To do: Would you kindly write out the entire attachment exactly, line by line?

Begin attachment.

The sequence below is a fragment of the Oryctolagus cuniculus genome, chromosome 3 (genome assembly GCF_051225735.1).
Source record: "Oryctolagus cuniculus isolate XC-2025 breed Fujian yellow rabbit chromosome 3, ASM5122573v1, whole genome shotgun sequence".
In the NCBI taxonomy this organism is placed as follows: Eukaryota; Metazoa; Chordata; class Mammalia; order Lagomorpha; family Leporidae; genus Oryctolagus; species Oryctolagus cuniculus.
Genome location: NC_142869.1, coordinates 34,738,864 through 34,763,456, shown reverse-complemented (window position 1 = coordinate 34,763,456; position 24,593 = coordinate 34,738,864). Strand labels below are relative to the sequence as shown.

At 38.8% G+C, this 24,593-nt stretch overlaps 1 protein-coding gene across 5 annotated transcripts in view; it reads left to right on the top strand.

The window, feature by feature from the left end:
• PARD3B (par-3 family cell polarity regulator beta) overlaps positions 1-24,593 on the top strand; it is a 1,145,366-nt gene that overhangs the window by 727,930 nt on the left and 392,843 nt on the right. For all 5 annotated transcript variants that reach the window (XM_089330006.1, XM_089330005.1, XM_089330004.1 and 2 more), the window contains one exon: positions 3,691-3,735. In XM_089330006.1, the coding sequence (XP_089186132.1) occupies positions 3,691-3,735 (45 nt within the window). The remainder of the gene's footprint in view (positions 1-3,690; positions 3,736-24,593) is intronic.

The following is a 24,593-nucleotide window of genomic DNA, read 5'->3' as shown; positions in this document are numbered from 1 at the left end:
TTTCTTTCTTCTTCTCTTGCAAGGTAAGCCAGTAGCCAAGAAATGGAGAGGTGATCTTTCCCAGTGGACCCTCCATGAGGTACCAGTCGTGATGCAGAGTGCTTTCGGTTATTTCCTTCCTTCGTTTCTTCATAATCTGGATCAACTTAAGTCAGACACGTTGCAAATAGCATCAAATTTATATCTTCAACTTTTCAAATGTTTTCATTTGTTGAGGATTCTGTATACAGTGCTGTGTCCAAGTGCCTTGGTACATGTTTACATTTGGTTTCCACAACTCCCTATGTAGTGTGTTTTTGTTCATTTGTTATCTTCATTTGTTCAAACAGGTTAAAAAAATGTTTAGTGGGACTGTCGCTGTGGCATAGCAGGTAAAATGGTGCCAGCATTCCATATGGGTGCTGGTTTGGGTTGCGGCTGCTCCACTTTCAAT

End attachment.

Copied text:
The sequence below is a fragment of the Oryctolagus cuniculus genome, chromosome 3 (genome assembly GCF_051225735.1).
Source record: "Oryctolagus cuniculus isolate XC-2025 breed Fujian yellow rabbit chromosome 3, ASM5122573v1, whole genome shotgun sequence".
In the NCBI taxonomy this organism is placed as follows: Eukaryota; Metazoa; Chordata; class Mammalia; order Lagomorpha; family Leporidae; genus Oryctolagus; species Oryctolagus cuniculus.
Genome location: NC_142869.1, coordinates 34,738,864 through 34,763,456, shown reverse-complemented (window position 1 = coordinate 34,763,456; position 24,593 = coordinate 34,738,864). Strand labels below are relative to the sequence as shown.

At 38.8% G+C, this 24,593-nt stretch overlaps 1 protein-coding gene across 5 annotated transcripts in view; it reads left to right on the top strand.

The window, feature by feature from the left end:
• PARD3B (par-3 family cell polarity regulator beta) overlaps positions 1-24,593 on the top strand; it is a 1,145,366-nt gene that overhangs the window by 727,930 nt on the left and 392,843 nt on the right. For all 5 annotated transcript variants that reach the window (XM_089330006.1, XM_089330005.1, XM_089330004.1 and 2 more), the window contains one exon: positions 3,691-3,735. In XM_089330006.1, the coding sequence (XP_089186132.1) occupies positions 3,691-3,735 (45 nt within the window). The remainder of the gene's footprint in view (positions 1-3,690; positions 3,736-24,593) is intronic.

The following is a 24,593-nucleotide window of genomic DNA, read 5'->3' as shown; positions in this document are numbered from 1 at the left end:
TTTCTTTCTTCTTCTCTTGCAAGGTAAGCCAGTAGCCAAGAAATGGAGAGGTGATCTTTCCCAGTGGACCCTCCATGAGGTACCAGTCGTGATGCAGAGTGCTTTCGGTTATTTCCTTCCTTCGTTTCTTCATAATCTGGATCAACTTAAGTCAGACACGTTGCAAATAGCATCAAATTTATATCTTCAACTTTTCAAATGTTTTCATTTGTTGAGGATTCTGTATACAGTGCTGTGTCCAAGTGCCTTGGTACATGTTTACATTTGGTTTCCACAACTCCCTATGTAGTGTGTTTTTGTTCATTTGTTATCTTCATTTGTTCAAACAGGTTAAAAAAATGTTTAGTGGGACTGTCGCTGTGGCATAGCAGGTAAAATGGTGCCAGCATTCCATATGGGTGCTGGTTTGGGTTGCGGCTGCTCCACTTTCAAT